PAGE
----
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High Speed Rail

What High Speed Rail Funding Bill Means for Southern California in the Next Decade

(High Speed Rail is a hot topic on the Streetsblogs.  For more check out CA Senate Approves Funds for High-Speed Rail, Commuter Rail Upgrades at Streetsblog San Francisco, A Victory for CA High Speed Rail but Still a Long Fight Ahead by  "" director Angie Schmitt)

Last week, the State Senate and Assembly passed legislation that approved the sale of $4.7 billion in state bonds to begin construction of the California High Speed Rail project that will one day provide high speed travel between San Francisco and Los Angeles.  The $4.7 billion will fund 130 miles of high speed rail service between Bakersfield and Merced in the Central Valley and "local improvements" surrounding Los Angeles and San Francisco.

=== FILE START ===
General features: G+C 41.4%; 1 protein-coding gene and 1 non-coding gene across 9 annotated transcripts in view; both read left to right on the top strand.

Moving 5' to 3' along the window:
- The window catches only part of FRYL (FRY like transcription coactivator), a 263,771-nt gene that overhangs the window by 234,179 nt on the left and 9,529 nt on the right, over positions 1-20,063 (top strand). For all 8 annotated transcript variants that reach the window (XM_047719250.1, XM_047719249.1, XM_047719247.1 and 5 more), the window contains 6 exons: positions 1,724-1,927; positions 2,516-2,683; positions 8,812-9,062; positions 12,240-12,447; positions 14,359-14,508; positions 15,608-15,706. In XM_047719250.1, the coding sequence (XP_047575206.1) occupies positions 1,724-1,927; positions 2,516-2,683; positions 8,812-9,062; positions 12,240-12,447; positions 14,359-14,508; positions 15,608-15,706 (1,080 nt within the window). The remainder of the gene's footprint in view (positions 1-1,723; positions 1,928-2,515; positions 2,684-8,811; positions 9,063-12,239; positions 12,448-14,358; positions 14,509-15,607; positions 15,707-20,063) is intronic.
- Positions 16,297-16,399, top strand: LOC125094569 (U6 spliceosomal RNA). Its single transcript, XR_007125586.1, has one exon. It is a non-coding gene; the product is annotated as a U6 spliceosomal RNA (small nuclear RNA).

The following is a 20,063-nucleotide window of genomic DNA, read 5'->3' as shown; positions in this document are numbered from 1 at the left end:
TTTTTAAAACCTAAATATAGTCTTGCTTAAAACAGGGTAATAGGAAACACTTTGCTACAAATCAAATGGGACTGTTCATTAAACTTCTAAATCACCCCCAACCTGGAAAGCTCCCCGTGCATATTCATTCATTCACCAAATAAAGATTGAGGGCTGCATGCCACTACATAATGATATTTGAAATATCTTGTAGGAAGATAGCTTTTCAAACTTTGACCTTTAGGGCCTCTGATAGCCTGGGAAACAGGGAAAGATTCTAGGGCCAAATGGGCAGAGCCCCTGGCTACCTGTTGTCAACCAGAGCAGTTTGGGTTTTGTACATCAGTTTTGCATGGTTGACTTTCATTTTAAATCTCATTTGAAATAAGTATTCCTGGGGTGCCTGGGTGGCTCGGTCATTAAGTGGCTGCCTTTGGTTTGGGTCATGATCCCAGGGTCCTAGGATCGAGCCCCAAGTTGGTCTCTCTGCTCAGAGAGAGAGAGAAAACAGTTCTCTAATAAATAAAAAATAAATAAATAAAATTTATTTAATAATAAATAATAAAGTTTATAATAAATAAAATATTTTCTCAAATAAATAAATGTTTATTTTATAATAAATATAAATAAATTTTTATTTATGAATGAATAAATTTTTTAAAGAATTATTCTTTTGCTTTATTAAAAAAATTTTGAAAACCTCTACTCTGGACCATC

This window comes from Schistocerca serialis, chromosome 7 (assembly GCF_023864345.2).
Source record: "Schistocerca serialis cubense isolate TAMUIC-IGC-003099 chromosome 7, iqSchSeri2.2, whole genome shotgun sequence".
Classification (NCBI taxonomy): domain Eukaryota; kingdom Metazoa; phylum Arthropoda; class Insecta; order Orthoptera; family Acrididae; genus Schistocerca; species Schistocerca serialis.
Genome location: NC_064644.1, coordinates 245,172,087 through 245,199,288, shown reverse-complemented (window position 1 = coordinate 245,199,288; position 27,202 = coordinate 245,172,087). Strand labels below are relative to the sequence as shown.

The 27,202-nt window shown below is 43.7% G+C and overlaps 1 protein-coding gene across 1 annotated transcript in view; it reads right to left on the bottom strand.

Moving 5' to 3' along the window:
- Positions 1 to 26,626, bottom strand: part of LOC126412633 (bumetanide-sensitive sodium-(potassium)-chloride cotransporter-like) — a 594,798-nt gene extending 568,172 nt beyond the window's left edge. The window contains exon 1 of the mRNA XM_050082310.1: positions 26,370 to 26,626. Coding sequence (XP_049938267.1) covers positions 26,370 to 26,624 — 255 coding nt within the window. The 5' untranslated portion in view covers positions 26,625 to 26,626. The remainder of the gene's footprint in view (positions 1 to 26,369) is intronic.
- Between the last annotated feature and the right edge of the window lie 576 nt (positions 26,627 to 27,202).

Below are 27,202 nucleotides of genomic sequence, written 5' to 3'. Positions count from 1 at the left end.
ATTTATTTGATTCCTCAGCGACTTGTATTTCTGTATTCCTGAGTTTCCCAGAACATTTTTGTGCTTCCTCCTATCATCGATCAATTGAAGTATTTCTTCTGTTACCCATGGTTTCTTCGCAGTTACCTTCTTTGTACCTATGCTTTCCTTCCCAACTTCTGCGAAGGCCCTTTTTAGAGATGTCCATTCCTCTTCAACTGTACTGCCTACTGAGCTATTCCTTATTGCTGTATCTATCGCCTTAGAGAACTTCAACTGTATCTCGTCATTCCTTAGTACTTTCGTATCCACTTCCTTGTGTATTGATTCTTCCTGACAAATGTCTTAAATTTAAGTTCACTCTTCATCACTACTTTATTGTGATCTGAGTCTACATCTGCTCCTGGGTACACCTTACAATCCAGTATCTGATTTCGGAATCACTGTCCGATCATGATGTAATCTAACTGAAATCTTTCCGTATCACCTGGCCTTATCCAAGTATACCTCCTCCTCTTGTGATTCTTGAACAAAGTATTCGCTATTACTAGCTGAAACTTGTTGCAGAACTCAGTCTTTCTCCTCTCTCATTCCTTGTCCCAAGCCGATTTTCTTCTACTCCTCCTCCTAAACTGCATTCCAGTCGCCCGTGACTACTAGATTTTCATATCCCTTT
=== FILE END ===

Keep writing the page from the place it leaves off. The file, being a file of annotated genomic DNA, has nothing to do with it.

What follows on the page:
The "blended route" calls for full High Speed Rail route through Palmdale all the way to Los Angeles. While the funding for that gets worked out, there will be full high speed rail between Bakersfiled and Merced, with the L.A. area seeing modest, but needed improvements between Palmdale, Union Station and Anaheim. Double tracking for Amtrak and Union Pacific rail lines are also in the works.

Most press accounts of California's High Speed Rail victory last week spends a paragraph, maybe two, saying something along the lines of, "The bill provides $2.1 billion to upgrade the Metrolink and Amtrak systems in Southern California and electrify Caltrain in Northern California."

While it's nice to hear that Metrolink's aging infrastructure is going to receive a boost, at this point the $950 million isn't yet dedicated to specific projects.  For example, we know that the project will provide for upgrades to Palmdale Station, which could potentially be a HUB for Metrolink trains, Amtrak, and both the California High Speed Rail project and Desert XPress.  Pending how Metrolink grows, it could also provide rail access to both the Palmdale and Burbank airports.  At this point, it would be very difficult to make an acurate prediction on how the $950 million would be spent.